RIDES OFFERED: If you know anyone who would like to attend but has difficulty with mobility due to age or infirmary, please contact us (contact info on the poster). There are volunteers willing to give rides to and from the event.
Costumes provided by the Chagford Pantomime, Jennifer Gayton, & William Todd-Jones; comestibles by the Chagford community; poster art & design by David Wyatt; and book binding (for the children’s letters & drawings) by Rima Staines.
Today, the writers of English PEN have joined with The Howard League on Penal Reform for an unusually dramatic protest at Westminster: they are holding up books (copies of Fyodor Dostoyevsky’s Crime And Punishment) and bearing silent witness while Justice Secretary Chris Grayling faces questions from the justice select committee.
It’s the latest in a series of events organised to promote the Books For Prisoners campaign, which is calling on ministers to overturn the new rules in which prisoners cannot receive books from friends and family. (They may only read books from prison libraries, which tend to be poorly stocked and rarely open due to budget cuts.)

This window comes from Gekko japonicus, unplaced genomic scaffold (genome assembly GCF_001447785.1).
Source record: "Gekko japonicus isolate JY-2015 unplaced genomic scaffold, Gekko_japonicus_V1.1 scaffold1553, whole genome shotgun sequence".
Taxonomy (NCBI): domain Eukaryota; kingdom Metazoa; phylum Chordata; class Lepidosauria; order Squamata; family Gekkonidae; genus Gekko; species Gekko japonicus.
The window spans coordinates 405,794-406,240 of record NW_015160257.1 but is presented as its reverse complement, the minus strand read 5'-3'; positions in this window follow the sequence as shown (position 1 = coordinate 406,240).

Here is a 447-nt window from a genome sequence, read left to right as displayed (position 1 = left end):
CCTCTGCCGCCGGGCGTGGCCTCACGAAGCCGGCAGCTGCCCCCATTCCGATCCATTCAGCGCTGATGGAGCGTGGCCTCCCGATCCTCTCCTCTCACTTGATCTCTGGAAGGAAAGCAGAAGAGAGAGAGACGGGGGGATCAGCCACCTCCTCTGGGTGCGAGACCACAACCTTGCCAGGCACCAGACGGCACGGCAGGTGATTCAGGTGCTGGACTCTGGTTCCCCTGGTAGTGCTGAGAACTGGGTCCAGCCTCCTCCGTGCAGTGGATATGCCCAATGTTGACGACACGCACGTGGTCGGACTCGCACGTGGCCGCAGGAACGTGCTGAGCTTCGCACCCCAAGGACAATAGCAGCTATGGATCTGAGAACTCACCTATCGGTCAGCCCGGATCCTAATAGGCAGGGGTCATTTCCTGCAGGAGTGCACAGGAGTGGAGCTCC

Frances Crook, Chief Executive of the Howard League for Penal Reform, said: “This dignified show of support for our campaign highlights the distress that has been caused by the draconian Incentives and Earned Privileges scheme in prisons. It is a policy that requires urgent review. As families and friends are now forbidden from sending basic items into prison, prisoners are lying in overcrowded cells, wearing dirty clothes, with nothing to do and possibly not even a book to read.
“When leading authors asked for an opportunity to raise their concerns over this issue, the Justice Secretary refused to meet with them. It is regrettable that it takes a concerted display of Dostoyevsky novels to get his attention at a time when there is growing unrest in prison and an alarming rise in suicides behind bars.”
Leading writer Kathy Lette, who supports the campaign, said: “Books are not a ‘reward’ but a staple, like bread and water. I feel passionately about giving prisoners access to books not just because I come from convict stock but also because I left school at 16, so books have been my education.
“Reading is the route to self-improvement and a way out of crime. In a country which gave the world our best writers, from Shakespeare and Dickens to Austen and JK Rowling, depriving prisoners of books is pathetically philistine.”
Lette was in Chagford last year as a speaker at the Chagword literary festival.